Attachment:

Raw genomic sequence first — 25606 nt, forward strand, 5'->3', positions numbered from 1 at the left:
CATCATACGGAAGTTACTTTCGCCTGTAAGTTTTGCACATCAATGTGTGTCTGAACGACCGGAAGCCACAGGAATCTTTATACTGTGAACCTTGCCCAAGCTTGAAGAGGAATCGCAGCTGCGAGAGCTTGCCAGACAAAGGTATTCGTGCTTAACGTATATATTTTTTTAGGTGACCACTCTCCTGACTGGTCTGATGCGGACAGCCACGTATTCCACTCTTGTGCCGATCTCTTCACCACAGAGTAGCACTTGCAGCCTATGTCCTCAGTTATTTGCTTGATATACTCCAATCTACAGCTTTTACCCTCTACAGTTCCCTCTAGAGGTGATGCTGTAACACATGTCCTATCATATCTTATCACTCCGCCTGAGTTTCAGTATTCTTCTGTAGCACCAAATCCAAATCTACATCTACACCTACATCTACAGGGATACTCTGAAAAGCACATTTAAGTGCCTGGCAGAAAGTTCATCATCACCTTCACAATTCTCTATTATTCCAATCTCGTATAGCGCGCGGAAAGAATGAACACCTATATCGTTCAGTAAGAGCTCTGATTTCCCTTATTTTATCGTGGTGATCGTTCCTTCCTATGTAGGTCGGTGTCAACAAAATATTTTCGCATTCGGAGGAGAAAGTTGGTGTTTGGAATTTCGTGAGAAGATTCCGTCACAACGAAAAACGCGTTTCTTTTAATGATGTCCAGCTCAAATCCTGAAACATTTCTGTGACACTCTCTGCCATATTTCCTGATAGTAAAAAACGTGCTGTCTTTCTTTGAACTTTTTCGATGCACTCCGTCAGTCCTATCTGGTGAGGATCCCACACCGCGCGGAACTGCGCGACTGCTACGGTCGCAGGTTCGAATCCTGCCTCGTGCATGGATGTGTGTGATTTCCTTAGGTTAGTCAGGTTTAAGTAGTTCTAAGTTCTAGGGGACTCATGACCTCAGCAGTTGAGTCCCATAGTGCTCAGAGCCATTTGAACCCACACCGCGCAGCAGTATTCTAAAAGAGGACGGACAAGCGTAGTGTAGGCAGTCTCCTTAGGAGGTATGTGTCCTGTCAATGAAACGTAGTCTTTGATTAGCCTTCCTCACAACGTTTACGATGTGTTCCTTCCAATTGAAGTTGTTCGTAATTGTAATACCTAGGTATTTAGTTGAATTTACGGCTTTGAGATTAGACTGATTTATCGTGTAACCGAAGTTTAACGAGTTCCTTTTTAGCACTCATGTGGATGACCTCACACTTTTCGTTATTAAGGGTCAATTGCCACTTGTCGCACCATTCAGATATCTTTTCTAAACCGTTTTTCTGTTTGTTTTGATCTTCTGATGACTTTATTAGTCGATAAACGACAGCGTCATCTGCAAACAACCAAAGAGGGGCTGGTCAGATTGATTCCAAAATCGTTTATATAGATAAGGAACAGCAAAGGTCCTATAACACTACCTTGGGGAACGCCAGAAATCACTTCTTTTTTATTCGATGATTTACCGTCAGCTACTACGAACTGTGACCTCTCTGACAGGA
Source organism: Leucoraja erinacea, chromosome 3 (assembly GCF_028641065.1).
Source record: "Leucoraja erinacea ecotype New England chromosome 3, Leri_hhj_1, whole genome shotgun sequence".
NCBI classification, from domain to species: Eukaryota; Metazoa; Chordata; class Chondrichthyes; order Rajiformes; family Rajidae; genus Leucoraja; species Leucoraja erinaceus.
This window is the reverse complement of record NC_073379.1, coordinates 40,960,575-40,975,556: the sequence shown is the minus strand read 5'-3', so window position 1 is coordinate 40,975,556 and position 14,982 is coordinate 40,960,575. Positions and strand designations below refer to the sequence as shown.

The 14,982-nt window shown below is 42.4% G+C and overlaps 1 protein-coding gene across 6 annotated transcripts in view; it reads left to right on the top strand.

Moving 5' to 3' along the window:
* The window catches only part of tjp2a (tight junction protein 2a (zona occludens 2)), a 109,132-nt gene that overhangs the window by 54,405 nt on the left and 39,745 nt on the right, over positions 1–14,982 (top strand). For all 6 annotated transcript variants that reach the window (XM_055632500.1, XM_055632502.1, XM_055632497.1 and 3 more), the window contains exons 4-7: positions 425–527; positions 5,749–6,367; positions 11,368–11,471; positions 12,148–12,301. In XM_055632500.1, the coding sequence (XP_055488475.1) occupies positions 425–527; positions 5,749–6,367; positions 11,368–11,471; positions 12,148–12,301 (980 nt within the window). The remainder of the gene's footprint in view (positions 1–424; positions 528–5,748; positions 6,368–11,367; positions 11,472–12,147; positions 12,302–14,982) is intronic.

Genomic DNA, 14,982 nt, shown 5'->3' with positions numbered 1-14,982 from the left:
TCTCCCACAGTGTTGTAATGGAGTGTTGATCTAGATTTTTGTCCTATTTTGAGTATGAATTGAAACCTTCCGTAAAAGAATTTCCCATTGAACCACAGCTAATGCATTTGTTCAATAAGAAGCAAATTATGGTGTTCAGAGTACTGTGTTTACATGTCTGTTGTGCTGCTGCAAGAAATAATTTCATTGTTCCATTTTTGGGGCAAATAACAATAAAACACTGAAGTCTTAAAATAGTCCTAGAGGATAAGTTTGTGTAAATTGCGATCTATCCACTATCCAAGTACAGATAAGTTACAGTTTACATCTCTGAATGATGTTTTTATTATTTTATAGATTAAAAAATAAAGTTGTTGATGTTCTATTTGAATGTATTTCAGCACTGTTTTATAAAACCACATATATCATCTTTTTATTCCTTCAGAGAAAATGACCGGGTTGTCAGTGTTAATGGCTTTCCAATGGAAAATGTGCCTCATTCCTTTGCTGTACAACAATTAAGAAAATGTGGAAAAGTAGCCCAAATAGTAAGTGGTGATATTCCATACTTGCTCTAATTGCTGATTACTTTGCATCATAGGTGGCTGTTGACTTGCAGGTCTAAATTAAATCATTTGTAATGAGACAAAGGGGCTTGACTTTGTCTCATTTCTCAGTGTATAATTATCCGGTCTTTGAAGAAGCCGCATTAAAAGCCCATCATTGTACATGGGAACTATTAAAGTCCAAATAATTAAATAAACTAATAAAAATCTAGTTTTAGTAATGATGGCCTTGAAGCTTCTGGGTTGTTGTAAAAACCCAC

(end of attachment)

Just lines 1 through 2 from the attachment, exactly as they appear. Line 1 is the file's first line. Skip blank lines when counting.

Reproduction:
Raw genomic sequence first — 25606 nt, forward strand, 5'->3', positions numbered from 1 at the left:
CATCATACGGAAGTTACTTTCGCCTGTAAGTTTTGCACATCAATGTGTGTCTGAACGACCGGAAGCCACAGGAATCTTTATACTGTGAACCTTGCCCAAGCTTGAAGAGGAATCGCAGCTGCGAGAGCTTGCCAGACAAAGGTATTCGTGCTTAACGTATATATTTTTTTAGGTGACCACTCTCCTGACTGGTCTGATGCGGACAGCCACGTATTCCACTCTTGTGCCGATCTCTTCACCACAGAGTAGCACTTGCAGCCTATGTCCTCAGTTATTTGCTTGATATACTCCAATCTACAGCTTTTACCCTCTACAGTTCCCTCTAGAGGTGATGCTGTAACACATGTCCTATCATATCTTATCACTCCGCCTGAGTTTCAGTATTCTTCTGTAGCACCAAATCCAAATCTACATCTACACCTACATCTACAGGGATACTCTGAAAAGCACATTTAAGTGCCTGGCAGAAAGTTCATCATCACCTTCACAATTCTCTATTATTCCAATCTCGTATAGCGCGCGGAAAGAATGAACACCTATATCGTTCAGTAAGAGCTCTGATTTCCCTTATTTTATCGTGGTGATCGTTCCTTCCTATGTAGGTCGGTGTCAACAAAATATTTTCGCATTCGGAGGAGAAAGTTGGTGTTTGGAATTTCGTGAGAAGATTCCGTCACAACGAAAAACGCGTTTCTTTTAATGATGTCCAGCTCAAATCCTGAAACATTTCTGTGACACTCTCTGCCATATTTCCTGATAGTAAAAAACGTGCTGTCTTTCTTTGAACTTTTTCGATGCACTCCGTCAGTCCTATCTGGTGAGGATCCCACACCGCGCGGAACTGCGCGACTGCTACGGTCGCAGGTTCGAATCCTGCCTCGTGCATGGATGTGTGTGATTTCCTTAGGTTAGTCAGGTTTAAGTAGTTCTAAGTTCTAGGGGACTCATGACCTCAGCAGTTGAGTCCCATAGTGCTCAGAGCCATTTGAACCCACACCGCGCAGCAGTATTCTAAAAGAGGACGGACAAGCGTAGTGTAGGCAGTCTCCTTAGGAGGTATGTGTCCTGTCAATGAAACGTAGTCTTTGATTAGCCTTCCTCACAACGTTTACGATGTGTTCCTTCCAATTGAAGTTGTTCGTAATTGTAATACCTAGGTATTTAGTTGAATTTACGGCTTTGAGATTAGACTGATTTATCGTGTAACCGAAGTTTAACGAGTTCCTTTTTAGCACTCATGTGGATGACCTCACACTTTTCGTTATTAAGGGTCAATTGCCACTTGTCGCACCATTCAGATATCTTTTCTAAACCGTTTTTCTGTTTGTTTTGATCTTCTGATGACTTTATTAGTCGATAAACGACAGCGTCATCTGCAAACAACCAAAGAGGGGCTGGTCAGATTGATTCCAAAATCGTTTATATAGATAAGGAACAGCAAAGGTCCTATAACACTACCTTGGGGAACGCCAGAAATCACTTCTTTTTTATTCGATGATTTACCGTCAGCTACTACGAACTGTGACCTCTCTGACAGGA